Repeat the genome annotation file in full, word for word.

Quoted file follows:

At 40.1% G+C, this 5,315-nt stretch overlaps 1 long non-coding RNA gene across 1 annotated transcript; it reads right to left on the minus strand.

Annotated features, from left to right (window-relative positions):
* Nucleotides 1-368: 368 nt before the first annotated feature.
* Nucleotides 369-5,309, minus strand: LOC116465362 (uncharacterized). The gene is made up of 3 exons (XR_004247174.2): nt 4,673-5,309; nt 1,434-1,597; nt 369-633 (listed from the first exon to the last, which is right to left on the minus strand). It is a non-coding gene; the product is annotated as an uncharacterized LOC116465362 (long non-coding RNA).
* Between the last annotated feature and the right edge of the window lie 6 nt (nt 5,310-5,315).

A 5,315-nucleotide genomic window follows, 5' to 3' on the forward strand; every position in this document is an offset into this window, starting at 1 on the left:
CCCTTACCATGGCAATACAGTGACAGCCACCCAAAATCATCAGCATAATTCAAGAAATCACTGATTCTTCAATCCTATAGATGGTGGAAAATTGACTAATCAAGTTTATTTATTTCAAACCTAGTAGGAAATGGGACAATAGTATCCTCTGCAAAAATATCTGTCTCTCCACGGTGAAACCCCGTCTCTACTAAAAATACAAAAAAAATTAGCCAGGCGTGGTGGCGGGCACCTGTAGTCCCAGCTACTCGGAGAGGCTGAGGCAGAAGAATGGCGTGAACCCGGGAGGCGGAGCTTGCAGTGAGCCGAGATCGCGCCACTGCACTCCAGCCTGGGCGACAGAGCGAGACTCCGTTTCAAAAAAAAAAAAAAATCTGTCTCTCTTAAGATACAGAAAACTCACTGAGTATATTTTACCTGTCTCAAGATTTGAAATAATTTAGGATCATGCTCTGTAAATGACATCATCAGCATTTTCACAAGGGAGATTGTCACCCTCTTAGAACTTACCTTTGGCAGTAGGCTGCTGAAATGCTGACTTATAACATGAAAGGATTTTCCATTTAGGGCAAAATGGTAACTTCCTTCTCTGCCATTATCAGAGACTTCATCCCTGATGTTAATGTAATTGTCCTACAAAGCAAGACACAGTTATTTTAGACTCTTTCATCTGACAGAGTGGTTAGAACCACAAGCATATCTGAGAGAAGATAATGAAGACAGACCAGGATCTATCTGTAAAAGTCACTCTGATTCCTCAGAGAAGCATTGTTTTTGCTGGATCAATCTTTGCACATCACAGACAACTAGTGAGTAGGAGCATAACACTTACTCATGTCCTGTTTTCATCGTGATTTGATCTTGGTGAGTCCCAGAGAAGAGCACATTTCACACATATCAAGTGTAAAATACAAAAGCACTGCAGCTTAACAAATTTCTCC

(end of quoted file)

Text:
At 40.1% G+C, this 5,315-nt stretch overlaps 1 long non-coding RNA gene across 1 annotated transcript; it reads right to left on the minus strand.

Annotated features, from left to right (window-relative positions):
* Nucleotides 1-368: 368 nt before the first annotated feature.
* Nucleotides 369-5,309, minus strand: LOC116465362 (uncharacterized). The gene is made up of 3 exons (XR_004247174.2): nt 4,673-5,309; nt 1,434-1,597; nt 369-633 (listed from the first exon to the last, which is right to left on the minus strand). It is a non-coding gene; the product is annotated as an uncharacterized LOC116465362 (long non-coding RNA).
* Between the last annotated feature and the right edge of the window lie 6 nt (nt 5,310-5,315).

A 5,315-nucleotide genomic window follows, 5' to 3' on the forward strand; every position in this document is an offset into this window, starting at 1 on the left:
CCCTTACCATGGCAATACAGTGACAGCCACCCAAAATCATCAGCATAATTCAAGAAATCACTGATTCTTCAATCCTATAGATGGTGGAAAATTGACTAATCAAGTTTATTTATTTCAAACCTAGTAGGAAATGGGACAATAGTATCCTCTGCAAAAATATCTGTCTCTCCACGGTGAAACCCCGTCTCTACTAAAAATACAAAAAAAATTAGCCAGGCGTGGTGGCGGGCACCTGTAGTCCCAGCTACTCGGAGAGGCTGAGGCAGAAGAATGGCGTGAACCCGGGAGGCGGAGCTTGCAGTGAGCCGAGATCGCGCCACTGCACTCCAGCCTGGGCGACAGAGCGAGACTCCGTTTCAAAAAAAAAAAAAAATCTGTCTCTCTTAAGATACAGAAAACTCACTGAGTATATTTTACCTGTCTCAAGATTTGAAATAATTTAGGATCATGCTCTGTAAATGACATCATCAGCATTTTCACAAGGGAGATTGTCACCCTCTTAGAACTTACCTTTGGCAGTAGGCTGCTGAAATGCTGACTTATAACATGAAAGGATTTTCCATTTAGGGCAAAATGGTAACTTCCTTCTCTGCCATTATCAGAGACTTCATCCCTGATGTTAATGTAATTGTCCTACAAAGCAAGACACAGTTATTTTAGACTCTTTCATCTGACAGAGTGGTTAGAACCACAAGCATATCTGAGAGAAGATAATGAAGACAGACCAGGATCTATCTGTAAAAGTCACTCTGATTCCTCAGAGAAGCATTGTTTTTGCTGGATCAATCTTTGCACATCACAGACAACTAGTGAGTAGGAGCATAACACTTACTCATGTCCTGTTTTCATCGTGATTTGATCTTGGTGAGTCCCAGAGAAGAGCACATTTCACACATATCAAGTGTAAAATACAAAAGCACTGCAGCTTAACAAATTTCTCC